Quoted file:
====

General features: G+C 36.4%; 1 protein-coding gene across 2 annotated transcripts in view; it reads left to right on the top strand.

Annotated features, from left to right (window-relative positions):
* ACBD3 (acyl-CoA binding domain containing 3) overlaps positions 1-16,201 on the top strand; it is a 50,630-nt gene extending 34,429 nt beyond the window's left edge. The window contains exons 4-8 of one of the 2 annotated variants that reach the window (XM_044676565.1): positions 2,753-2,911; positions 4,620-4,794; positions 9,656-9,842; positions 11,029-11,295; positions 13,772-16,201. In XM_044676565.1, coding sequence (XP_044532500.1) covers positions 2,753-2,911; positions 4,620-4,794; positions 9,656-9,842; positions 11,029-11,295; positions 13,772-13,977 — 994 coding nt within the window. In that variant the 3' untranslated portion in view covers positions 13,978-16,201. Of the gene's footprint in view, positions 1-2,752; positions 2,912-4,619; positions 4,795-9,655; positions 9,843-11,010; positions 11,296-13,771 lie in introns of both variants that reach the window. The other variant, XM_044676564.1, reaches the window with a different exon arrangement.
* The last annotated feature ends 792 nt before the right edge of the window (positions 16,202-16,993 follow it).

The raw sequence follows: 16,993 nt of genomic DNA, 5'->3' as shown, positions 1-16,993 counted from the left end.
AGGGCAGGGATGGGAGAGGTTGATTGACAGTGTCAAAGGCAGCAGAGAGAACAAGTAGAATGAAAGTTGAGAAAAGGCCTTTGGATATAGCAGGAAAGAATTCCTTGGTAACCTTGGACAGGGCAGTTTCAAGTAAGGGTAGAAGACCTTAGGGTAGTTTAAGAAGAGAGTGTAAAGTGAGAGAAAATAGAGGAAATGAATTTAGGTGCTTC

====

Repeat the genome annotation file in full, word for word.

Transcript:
General features: G+C 36.4%; 1 protein-coding gene across 2 annotated transcripts in view; it reads left to right on the top strand.

Annotated features, from left to right (window-relative positions):
* ACBD3 (acyl-CoA binding domain containing 3) overlaps positions 1-16,201 on the top strand; it is a 50,630-nt gene extending 34,429 nt beyond the window's left edge. The window contains exons 4-8 of one of the 2 annotated variants that reach the window (XM_044676565.1): positions 2,753-2,911; positions 4,620-4,794; positions 9,656-9,842; positions 11,029-11,295; positions 13,772-16,201. In XM_044676565.1, coding sequence (XP_044532500.1) covers positions 2,753-2,911; positions 4,620-4,794; positions 9,656-9,842; positions 11,029-11,295; positions 13,772-13,977 — 994 coding nt within the window. In that variant the 3' untranslated portion in view covers positions 13,978-16,201. Of the gene's footprint in view, positions 1-2,752; positions 2,912-4,619; positions 4,795-9,655; positions 9,843-11,010; positions 11,296-13,771 lie in introns of both variants that reach the window. The other variant, XM_044676564.1, reaches the window with a different exon arrangement.
* The last annotated feature ends 792 nt before the right edge of the window (positions 16,202-16,993 follow it).

The raw sequence follows: 16,993 nt of genomic DNA, 5'->3' as shown, positions 1-16,993 counted from the left end.
AGGGCAGGGATGGGAGAGGTTGATTGACAGTGTCAAAGGCAGCAGAGAGAACAAGTAGAATGAAAGTTGAGAAAAGGCCTTTGGATATAGCAGGAAAGAATTCCTTGGTAACCTTGGACAGGGCAGTTTCAAGTAAGGGTAGAAGACCTTAGGGTAGTTTAAGAAGAGAGTGTAAAGTGAGAGAAAATAGAGGAAATGAATTTAGGTGCTTC